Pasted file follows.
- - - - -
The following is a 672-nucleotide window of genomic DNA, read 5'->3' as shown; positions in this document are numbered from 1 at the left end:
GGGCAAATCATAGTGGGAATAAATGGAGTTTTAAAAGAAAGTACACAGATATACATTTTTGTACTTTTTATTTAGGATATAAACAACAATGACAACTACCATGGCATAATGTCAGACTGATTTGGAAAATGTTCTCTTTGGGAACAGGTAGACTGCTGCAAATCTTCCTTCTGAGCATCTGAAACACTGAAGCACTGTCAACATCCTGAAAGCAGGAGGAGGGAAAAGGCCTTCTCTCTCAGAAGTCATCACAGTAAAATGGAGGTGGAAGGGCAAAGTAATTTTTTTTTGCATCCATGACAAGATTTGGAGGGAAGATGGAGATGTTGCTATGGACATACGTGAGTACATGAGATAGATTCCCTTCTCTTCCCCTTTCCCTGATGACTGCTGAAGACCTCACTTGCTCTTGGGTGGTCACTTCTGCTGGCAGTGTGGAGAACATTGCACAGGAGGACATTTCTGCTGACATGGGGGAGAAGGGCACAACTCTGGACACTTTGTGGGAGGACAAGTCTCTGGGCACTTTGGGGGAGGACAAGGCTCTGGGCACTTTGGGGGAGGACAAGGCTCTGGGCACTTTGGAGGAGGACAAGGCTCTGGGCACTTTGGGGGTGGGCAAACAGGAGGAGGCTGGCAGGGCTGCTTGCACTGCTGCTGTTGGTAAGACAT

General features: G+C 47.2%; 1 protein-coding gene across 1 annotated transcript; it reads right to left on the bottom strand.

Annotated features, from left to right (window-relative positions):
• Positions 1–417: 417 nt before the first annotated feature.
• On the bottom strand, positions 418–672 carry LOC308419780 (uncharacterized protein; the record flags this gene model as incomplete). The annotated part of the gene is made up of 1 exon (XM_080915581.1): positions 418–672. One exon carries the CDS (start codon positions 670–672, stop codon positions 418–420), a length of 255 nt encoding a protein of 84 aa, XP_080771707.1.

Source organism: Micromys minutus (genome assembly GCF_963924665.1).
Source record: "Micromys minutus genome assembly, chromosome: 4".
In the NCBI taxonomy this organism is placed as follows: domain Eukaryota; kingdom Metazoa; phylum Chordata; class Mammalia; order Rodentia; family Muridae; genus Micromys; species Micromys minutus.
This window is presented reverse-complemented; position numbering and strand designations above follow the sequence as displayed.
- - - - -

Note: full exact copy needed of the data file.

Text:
The following is a 672-nucleotide window of genomic DNA, read 5'->3' as shown; positions in this document are numbered from 1 at the left end:
GGGCAAATCATAGTGGGAATAAATGGAGTTTTAAAAGAAAGTACACAGATATACATTTTTGTACTTTTTATTTAGGATATAAACAACAATGACAACTACCATGGCATAATGTCAGACTGATTTGGAAAATGTTCTCTTTGGGAACAGGTAGACTGCTGCAAATCTTCCTTCTGAGCATCTGAAACACTGAAGCACTGTCAACATCCTGAAAGCAGGAGGAGGGAAAAGGCCTTCTCTCTCAGAAGTCATCACAGTAAAATGGAGGTGGAAGGGCAAAGTAATTTTTTTTTGCATCCATGACAAGATTTGGAGGGAAGATGGAGATGTTGCTATGGACATACGTGAGTACATGAGATAGATTCCCTTCTCTTCCCCTTTCCCTGATGACTGCTGAAGACCTCACTTGCTCTTGGGTGGTCACTTCTGCTGGCAGTGTGGAGAACATTGCACAGGAGGACATTTCTGCTGACATGGGGGAGAAGGGCACAACTCTGGACACTTTGTGGGAGGACAAGTCTCTGGGCACTTTGGGGGAGGACAAGGCTCTGGGCACTTTGGGGGAGGACAAGGCTCTGGGCACTTTGGAGGAGGACAAGGCTCTGGGCACTTTGGGGGTGGGCAAACAGGAGGAGGCTGGCAGGGCTGCTTGCACTGCTGCTGTTGGTAAGACAT

General features: G+C 47.2%; 1 protein-coding gene across 1 annotated transcript; it reads right to left on the bottom strand.

Annotated features, from left to right (window-relative positions):
• Positions 1–417: 417 nt before the first annotated feature.
• On the bottom strand, positions 418–672 carry LOC308419780 (uncharacterized protein; the record flags this gene model as incomplete). The annotated part of the gene is made up of 1 exon (XM_080915581.1): positions 418–672. One exon carries the CDS (start codon positions 670–672, stop codon positions 418–420), a length of 255 nt encoding a protein of 84 aa, XP_080771707.1.

Source organism: Micromys minutus (genome assembly GCF_963924665.1).
Source record: "Micromys minutus genome assembly, chromosome: 4".
In the NCBI taxonomy this organism is placed as follows: domain Eukaryota; kingdom Metazoa; phylum Chordata; class Mammalia; order Rodentia; family Muridae; genus Micromys; species Micromys minutus.
This window is presented reverse-complemented; position numbering and strand designations above follow the sequence as displayed.